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The International Sustainability Standards Board (ISSB) has set out a series of guidance and reliefs to support those applying the requirement within its Climate-related Disclosures Standard (S2) to disclose Scope 3 GHG emissions when material for a company. The guidance and reliefs are designed to help companies embed and improve their processes for measurement and disclosure of Scope 3 GHG emissions.

At its October 2022 meeting the ISSB confirmed the inclusion of Scope 3 disclosure as set out in its draft Climate-related Disclosures Standard given feedback from investors that they cannot fully understand a company’s transition risk without information about its absolute gross Scope 1, 2 and 3 emissions. However, the ISSB agreed it would provide support for companies in the provision of these disclosures through guidance and reliefs that help them implement processes to measure Scope 3 emissions.

At its December 2022 meeting, the ISSB agreed to set out a framework in S2 for the measurement of Scope 3 GHG emissions that will require the use of reasonable and supportable information that is available without undue cost or effort and incorporates the use of estimation. A company’s use of this framework would be accompanied by disclosures to enable investors to understand the basis for measurement of Scope 3 GHG emissions.

The ISSB agreed reliefs including a temporary exemption for a minimum of one year following the effective date of S2, designed to give time for companies to implement their processes. A company will also be able to include information that is not aligned with its reporting period, when that information is obtained from companies in its value chain with a different reporting cycle.

The ISSB agreed that in disclosing its Scope 2 GHG emissions, a company would be required to use the location-based method (reflecting the average emissions intensity of its local grid) along with relevant information about contractual instruments in relation to managing energy it has purchased.

The ISSB also agreed to confirm and refine proposed requirements for financed emissions, intended to support preparers in the financial sector with the measurement and disclosure of emissions associated with their portfolios. The board approved amended financed emissions disclosures for activities associated with three industries—Asset Management & Custody Activities, Commercial Banks and Insurance—as required application guidance associated with the disclosure of Scope 3 GHG emissions in Category 15, alongside other refinements.

Sue Lloyd, Vice-Chair of the ISSB, addressed COP15 delegates in Montreal:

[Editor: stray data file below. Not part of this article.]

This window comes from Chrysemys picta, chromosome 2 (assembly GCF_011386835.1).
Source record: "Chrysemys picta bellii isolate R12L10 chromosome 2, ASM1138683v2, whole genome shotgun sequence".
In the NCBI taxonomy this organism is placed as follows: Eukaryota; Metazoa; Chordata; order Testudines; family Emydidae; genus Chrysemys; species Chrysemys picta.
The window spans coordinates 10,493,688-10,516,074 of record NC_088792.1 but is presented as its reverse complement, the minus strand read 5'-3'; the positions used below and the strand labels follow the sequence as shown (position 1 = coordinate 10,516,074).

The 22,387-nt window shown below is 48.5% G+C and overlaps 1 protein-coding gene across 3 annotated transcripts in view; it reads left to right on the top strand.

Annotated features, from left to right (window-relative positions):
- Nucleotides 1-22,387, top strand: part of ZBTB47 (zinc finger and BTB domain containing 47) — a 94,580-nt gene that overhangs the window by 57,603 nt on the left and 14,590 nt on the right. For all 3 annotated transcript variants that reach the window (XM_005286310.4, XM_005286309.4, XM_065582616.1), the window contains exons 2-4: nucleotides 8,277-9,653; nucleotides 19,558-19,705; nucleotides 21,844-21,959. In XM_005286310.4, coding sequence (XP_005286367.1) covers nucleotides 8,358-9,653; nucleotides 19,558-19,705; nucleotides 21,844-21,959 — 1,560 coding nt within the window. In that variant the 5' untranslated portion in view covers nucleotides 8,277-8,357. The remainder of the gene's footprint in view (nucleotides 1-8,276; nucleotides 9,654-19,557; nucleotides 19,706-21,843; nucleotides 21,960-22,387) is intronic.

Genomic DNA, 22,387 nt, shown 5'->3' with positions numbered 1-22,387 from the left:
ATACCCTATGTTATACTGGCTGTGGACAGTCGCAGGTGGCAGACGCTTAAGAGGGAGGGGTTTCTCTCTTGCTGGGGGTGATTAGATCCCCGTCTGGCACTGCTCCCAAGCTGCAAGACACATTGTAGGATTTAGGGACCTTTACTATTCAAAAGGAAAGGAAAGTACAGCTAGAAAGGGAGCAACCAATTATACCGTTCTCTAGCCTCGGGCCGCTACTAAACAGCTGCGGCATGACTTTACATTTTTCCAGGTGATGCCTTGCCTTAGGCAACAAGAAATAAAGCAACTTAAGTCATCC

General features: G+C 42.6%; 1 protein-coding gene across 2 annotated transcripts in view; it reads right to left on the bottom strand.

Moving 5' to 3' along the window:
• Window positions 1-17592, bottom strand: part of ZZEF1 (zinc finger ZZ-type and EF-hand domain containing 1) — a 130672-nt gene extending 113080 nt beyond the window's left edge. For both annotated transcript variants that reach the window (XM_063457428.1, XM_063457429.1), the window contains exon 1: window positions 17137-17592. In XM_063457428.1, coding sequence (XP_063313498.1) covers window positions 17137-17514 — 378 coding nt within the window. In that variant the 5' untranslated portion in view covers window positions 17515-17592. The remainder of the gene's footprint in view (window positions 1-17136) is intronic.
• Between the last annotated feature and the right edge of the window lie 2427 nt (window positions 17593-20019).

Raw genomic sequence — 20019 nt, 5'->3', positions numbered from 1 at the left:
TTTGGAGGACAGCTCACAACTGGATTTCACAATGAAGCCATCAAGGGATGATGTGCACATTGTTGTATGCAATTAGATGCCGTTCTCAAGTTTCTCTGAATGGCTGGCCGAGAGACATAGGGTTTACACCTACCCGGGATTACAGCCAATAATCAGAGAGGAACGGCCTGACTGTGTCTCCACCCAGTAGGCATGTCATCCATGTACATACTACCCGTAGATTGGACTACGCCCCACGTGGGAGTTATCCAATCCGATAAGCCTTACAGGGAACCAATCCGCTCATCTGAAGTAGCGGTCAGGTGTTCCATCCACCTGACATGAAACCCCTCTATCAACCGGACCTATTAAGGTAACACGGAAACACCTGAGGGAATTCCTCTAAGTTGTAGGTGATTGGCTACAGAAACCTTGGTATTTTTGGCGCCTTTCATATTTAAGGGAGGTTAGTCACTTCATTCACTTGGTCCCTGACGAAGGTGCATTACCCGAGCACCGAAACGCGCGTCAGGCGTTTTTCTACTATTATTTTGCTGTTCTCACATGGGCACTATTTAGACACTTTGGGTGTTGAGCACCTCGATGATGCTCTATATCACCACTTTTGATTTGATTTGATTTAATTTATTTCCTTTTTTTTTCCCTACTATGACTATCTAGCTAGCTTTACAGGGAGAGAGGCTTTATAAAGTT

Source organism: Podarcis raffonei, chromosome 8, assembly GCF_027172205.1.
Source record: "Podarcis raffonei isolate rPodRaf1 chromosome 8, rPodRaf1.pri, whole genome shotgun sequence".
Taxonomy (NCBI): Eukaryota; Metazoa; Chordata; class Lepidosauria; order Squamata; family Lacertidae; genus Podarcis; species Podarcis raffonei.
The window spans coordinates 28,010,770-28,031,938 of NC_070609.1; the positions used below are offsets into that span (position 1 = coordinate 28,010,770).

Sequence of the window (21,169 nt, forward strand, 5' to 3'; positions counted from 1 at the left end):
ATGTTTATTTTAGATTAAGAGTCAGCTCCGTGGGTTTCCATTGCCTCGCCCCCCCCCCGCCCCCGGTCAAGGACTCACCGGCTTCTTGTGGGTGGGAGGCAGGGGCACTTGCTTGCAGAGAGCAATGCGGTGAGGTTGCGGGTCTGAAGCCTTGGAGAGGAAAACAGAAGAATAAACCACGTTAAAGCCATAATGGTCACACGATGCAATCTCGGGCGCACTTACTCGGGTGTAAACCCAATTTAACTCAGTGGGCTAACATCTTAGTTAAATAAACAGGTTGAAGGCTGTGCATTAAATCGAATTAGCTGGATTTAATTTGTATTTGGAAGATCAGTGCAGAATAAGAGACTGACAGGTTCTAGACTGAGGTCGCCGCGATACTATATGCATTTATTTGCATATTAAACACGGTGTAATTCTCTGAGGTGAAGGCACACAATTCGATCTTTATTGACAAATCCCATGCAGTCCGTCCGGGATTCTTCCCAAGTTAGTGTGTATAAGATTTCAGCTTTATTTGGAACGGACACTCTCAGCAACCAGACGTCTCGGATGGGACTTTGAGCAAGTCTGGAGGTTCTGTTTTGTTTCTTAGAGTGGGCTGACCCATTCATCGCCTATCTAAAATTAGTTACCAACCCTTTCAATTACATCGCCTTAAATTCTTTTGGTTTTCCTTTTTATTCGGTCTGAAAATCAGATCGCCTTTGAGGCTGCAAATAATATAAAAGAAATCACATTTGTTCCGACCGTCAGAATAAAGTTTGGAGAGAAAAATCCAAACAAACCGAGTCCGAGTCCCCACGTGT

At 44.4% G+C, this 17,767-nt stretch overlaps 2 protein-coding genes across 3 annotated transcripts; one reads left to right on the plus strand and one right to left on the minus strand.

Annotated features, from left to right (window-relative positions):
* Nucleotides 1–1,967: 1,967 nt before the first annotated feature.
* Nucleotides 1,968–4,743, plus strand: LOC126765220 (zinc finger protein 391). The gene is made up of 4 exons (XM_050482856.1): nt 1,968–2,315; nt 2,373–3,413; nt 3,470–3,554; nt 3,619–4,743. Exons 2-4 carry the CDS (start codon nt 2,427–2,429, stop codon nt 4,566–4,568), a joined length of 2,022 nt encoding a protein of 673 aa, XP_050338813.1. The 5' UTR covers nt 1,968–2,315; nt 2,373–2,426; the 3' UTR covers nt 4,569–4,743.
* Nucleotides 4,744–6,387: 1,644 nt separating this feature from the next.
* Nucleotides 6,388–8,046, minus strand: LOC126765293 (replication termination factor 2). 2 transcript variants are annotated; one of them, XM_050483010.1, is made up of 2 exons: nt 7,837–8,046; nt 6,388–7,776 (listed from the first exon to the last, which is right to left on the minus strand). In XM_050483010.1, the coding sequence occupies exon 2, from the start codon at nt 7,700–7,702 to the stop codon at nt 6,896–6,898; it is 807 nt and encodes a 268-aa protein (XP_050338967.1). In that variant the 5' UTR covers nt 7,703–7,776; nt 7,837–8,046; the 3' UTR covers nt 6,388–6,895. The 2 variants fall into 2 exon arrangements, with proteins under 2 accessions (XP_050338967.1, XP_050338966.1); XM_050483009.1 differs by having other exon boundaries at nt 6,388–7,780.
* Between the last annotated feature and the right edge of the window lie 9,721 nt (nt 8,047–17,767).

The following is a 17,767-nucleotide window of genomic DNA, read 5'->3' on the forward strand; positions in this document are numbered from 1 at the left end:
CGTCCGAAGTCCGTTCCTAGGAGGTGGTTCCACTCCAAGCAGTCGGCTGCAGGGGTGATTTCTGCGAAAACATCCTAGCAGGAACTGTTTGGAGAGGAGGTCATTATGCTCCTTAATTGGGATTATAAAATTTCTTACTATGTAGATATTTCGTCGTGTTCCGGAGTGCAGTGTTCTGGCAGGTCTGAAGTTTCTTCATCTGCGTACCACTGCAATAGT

We recognise that companies need help, as best practice continues to develop, in measuring Scope 3 GHG emissions. The ISSB believes the reliefs and guidance agreed this week will provide companies with the time to get their processes in place, and the guidance to support this disclosure.

Consultation on agenda priorities 

During the meeting in Montreal, which coincides with the COP15 Biodiversity Conference, the ISSB also agreed plans to consult on priorities beyond its initial two Standards.

Based on feedback from investors and other market participants, the ISSB agreed to propose four projects for prioritisation in its upcoming consultation on agenda priorities:

  1. biodiversity, ecosystems and ecosystem services;
  2. human capital;
  3. human rights; and
  4. connectivity in reporting with the IASB. 

The first three projects are broader in scope than the research the ISSB has agreed to undertake on incremental enhancements that complement S2 in relation to natural ecosystems and the human capital aspects of the climate resilience transition ('just transition'). The connectivity in reporting project would involve working with the IASB to build on management commentary and the Integrated Reporting Framework.

The consultation will collect further stakeholder input to inform the ISSB’s research and standard-setting priorities.

Emmanuel Faber, Chair of the ISSB, added:

Investors here at COP15, and through our ongoing engagement, have set out why they need better insights into biodiversity and ecosystem services that our global economy relies on, such as air and water purification, the provision of raw materials, and pest and flood control. Biodiversity underpins all human activities, including business, and as such has substantial implications for market participants. As we work relentlessly to deliver a global baseline of sustainability-related disclosures that meet capital markets needs, comprehensive biodiversity disclosure will be key.

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IFRS Sustainability Standards development